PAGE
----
• Enter CHORUS

    CHORUS

    Oh, for a muse of fire that would ascend
    The brightest heaven of invention!
    A kingdom for a stage, princes to act,
    And monarchs to behold the swelling scene!
    5Then should the warlike Harry, like himself,
    Assume the port of Mars, and at his heels,
    Leashed in like hounds, should famine, sword, and fire
    Crouch for employment. But pardon, gentles all,
    The flat unraisèd spirits that hath dared
    10On this unworthy scaffold to bring forth
    So great an object. Can this cockpit hold
    The vasty fields of France? Or may we cram
    Within this wooden O the very casques
    That did affright the air at Agincourt?
    15O pardon, since a crookèd figure may
    Attest in little place a million,
    And let us, ciphers to this great account,
    On your imaginary forces work.
    Suppose within the girdle of these walls
    20Are now confined two mighty monarchies
    Whose high uprearèd and abutting fronts
    The perilous narrow ocean parts asunder.
    Piece out our imperfections with your thoughts.
    Into a thousand parts divide one man,
    25And make imaginary puissance.
    Think, when we talk of horses, that you see them
    Printing their proud hoofs i' th' receiving earth,
    For ’tis your thoughts that now must deck our kings,
    Carry them here and there, jumping o'er times,
  • The CHORUS enters.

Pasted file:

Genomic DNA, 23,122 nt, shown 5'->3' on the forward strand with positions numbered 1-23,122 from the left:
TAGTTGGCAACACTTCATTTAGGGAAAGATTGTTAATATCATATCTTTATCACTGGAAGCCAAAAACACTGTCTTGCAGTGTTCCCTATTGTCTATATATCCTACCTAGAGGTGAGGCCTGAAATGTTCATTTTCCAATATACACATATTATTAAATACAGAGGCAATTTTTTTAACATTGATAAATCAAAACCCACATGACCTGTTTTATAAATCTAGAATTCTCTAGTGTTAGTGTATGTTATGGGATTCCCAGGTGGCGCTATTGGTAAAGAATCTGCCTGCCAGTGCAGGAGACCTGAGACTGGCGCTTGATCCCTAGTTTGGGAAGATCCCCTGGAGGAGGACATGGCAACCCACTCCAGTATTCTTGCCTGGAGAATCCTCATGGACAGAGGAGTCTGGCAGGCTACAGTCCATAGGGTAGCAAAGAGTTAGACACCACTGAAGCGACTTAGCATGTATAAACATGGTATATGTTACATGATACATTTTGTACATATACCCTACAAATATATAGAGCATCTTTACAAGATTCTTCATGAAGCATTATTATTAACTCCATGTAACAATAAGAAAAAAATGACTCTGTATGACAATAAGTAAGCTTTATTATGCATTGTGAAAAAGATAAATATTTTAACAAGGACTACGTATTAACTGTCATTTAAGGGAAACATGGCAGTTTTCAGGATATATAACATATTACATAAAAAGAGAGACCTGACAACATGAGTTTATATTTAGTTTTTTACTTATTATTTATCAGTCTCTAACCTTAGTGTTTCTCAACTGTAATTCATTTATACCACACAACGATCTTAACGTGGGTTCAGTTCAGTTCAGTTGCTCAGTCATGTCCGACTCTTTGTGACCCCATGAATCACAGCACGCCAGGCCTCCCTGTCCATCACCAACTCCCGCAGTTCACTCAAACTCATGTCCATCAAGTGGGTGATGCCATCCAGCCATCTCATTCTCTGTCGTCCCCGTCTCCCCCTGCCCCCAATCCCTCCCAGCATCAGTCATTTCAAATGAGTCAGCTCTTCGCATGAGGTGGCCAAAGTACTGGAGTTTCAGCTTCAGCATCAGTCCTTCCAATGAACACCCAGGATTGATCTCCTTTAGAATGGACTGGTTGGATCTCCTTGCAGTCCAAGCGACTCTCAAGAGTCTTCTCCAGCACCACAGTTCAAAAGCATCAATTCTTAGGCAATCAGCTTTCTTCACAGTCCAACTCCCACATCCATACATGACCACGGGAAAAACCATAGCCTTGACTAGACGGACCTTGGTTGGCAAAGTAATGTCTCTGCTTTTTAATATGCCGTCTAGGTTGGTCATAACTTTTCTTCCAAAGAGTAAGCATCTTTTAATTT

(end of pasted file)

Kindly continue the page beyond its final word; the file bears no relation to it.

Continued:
CHORUS

    If only we had divine inspiration, our play might rise to the highest level of imagination. If we had a stage as big as a kingdom, real kings and queens to act the part of kings and queens, and royalty to also witness the glorious spectacle, then it would be as it really was. Then valiant King Harry would resemble the god of war, as he did in life, and famine, sword, and fire would sit like dogs at his feet, waiting to be unleashed.
    But, ladies and gentlemen, since that’s not the case, you must forgive us plain, ordinary men who dare to act out so great a story on this humble stage. Can this theater seem to contain the sweeping fields of France? Could we even squeeze into this little theater the helmets that looked so frightening at Agincourt? Hardly! But, pardon us, because just as a few strokes of a pen, a few zeros, can signify a huge number, we, who are zeros in this great story, can work on your imagination. Pretend that within the confines of this theater sit two great kingdoms divided by a narrow but perilous ocean. Let your thoughts make up for our imperfections. Divide each man into a thousand, and there you will have an imaginary army. Imagine, when we talk of horses, that you see them planting their proud hooves in the soft earth. Because now it is your thoughts that must dress up our kings and transport them from place to place. Your thoughts must leap over huge spans of time, turning the events of many